US4369769Jun 13, 1980Jan 25, 1983Edwards Charles CSpinal fixation device and method
US4479491Jul 26, 1982Oct 30, 1984Martin Felix MIntervertebral stabilization implant
US4483334Apr 11, 1983Nov 20, 1984Murray William MFor securing bone segments
US4501269Feb 21, 1984Feb 26, 1985Washington State University Research Foundation, Inc.Process for fusing bone joints
US4554914Oct 4, 1983Nov 26, 1985Kapp John PProsthetic vertebral body
US4599086Jun 7, 1985Jul 8, 1986Doty James RSpine stabilization device and method
US4604995Mar 30, 1984Aug 12, 1986Stephens David CSurgical implant
US4611581Dec 16, 1983Sep 16, 1986Acromed CorporationApparatus for straightening spinal columns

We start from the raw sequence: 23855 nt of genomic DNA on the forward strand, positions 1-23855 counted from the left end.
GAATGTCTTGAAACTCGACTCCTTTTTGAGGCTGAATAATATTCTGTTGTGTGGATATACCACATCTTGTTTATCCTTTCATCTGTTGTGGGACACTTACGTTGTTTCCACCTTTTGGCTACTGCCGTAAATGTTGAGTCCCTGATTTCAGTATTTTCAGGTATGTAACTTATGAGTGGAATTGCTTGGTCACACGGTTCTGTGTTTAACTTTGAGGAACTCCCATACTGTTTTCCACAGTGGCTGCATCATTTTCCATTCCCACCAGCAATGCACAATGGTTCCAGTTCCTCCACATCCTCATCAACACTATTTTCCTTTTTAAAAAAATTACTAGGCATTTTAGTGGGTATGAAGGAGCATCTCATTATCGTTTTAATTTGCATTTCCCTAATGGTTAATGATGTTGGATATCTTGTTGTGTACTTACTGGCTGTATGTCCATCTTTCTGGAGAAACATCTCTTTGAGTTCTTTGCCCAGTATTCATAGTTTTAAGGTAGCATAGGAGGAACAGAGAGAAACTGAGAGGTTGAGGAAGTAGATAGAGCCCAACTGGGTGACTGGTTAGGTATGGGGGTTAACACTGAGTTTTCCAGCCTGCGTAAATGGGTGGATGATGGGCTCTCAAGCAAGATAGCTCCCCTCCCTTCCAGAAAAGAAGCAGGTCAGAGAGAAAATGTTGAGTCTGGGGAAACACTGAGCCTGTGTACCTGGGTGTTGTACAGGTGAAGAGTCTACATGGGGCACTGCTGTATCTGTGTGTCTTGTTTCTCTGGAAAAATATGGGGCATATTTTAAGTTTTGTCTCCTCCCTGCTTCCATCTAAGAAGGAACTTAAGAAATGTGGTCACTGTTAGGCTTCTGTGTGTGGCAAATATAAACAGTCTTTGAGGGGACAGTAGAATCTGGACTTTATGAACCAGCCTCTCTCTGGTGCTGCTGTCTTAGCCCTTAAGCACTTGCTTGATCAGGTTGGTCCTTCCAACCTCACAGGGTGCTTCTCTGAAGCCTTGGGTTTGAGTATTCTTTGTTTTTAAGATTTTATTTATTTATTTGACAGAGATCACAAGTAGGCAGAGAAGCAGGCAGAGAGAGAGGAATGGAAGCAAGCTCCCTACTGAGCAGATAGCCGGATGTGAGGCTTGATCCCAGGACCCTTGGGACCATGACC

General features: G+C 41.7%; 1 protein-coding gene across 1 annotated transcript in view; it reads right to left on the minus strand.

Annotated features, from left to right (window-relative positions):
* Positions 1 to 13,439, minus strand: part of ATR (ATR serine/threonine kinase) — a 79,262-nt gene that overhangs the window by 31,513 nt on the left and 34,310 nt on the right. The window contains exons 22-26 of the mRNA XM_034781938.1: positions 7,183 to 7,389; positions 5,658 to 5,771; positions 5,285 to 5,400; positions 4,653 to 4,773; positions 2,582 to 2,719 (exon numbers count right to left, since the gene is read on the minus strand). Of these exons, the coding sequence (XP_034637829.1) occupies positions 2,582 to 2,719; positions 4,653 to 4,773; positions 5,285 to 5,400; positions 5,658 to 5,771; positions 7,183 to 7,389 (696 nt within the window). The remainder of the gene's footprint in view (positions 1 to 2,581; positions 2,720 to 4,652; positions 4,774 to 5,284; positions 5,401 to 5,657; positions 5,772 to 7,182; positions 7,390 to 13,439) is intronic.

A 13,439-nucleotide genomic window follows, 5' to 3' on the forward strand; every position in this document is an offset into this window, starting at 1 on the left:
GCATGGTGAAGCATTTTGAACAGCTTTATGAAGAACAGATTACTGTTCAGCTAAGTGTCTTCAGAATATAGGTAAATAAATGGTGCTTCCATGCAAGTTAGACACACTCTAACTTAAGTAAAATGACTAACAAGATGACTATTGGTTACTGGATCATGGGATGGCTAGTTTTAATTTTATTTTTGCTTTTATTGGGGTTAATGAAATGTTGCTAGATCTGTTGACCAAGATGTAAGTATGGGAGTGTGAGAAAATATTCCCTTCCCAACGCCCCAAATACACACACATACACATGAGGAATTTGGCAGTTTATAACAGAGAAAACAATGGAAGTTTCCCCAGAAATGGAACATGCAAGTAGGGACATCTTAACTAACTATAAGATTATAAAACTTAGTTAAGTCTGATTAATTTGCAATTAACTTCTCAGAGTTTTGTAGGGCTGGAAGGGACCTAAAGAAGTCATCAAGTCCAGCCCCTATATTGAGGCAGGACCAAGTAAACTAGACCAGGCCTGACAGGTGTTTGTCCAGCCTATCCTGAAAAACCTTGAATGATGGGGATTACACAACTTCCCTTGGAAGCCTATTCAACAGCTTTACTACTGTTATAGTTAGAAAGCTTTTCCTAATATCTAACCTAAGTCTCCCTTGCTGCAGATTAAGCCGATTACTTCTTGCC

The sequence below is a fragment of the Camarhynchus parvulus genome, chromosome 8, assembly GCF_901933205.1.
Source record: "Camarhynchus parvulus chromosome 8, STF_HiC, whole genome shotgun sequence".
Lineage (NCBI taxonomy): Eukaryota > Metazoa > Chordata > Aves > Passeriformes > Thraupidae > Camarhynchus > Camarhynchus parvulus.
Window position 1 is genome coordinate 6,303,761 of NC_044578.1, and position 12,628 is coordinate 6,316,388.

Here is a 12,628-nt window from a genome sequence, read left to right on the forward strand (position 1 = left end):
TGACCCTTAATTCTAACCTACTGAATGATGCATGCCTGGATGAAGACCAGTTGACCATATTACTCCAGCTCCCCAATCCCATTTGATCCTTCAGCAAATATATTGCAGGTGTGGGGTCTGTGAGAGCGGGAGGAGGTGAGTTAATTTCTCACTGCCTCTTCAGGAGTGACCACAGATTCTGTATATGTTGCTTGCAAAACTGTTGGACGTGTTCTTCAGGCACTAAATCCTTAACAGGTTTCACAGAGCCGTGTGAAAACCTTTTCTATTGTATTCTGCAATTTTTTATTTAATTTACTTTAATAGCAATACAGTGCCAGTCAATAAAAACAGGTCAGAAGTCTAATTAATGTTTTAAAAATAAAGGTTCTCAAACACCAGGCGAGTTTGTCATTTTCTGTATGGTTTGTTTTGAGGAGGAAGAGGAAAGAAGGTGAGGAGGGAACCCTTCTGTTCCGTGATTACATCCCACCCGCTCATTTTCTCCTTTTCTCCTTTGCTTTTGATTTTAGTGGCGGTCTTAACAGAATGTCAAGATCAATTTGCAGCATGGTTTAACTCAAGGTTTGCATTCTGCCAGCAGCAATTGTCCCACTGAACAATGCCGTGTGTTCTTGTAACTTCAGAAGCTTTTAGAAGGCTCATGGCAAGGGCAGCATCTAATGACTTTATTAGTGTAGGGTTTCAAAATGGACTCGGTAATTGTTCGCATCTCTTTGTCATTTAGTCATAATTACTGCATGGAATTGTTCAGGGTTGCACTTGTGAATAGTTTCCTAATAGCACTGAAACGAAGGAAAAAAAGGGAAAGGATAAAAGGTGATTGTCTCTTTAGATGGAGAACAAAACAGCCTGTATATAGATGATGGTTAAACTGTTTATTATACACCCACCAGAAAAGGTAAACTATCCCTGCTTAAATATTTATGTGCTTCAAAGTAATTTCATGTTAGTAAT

US4641636Apr 12, 1984Feb 10, 1987Cotrel Yves P C ADevice for supporting the rachis
US4653481Jun 18, 1986Mar 31, 1987Howland Robert SAdvanced spine fixation system and method
US4657550Jan 16, 1986Apr 14, 1987Daher Youssef HButtressing device usable in a vertebral prosthesis
US4696290Mar 31, 1986Sep 29, 1987Acromed CorporationApparatus for straightening spinal columns
US4743260Jun 10, 1985May 10, 1988Burton Charles VMethod for a flexible stabilization system for a vertebral column
US4759769Jun 22, 1987Jul 26, 1988Health & Research Services Inc.Artificial spinal disc
US4772287Aug 20, 1987Sep 20, 1988Cedar Surgical, Inc.Prosthetic disc and method of implanting
US4790303Mar 11, 1987Dec 13, 1988Acromed CorporationApparatus and method for securing bone graft
US4800874Jul 14, 1987Jan 31, 1989Vereinigte Edelstahlwerke A.G.Anatomical bone plate and/or transfixion plate
US4805602Nov 3, 1986Feb 21, 1989Danninger Medical TechnologyTranspedicular screw and rod system
US4827918Aug 14, 1986May 9, 1989Sven OlerudFixing instrument for use in spinal surgery
US4863476Aug 28, 1987Sep 5, 1989Shepperd John A NSpinal implant
US4863477May 12, 1987Sep 5, 1989Monson Gary LSynthetic intervertebral disc prosthesis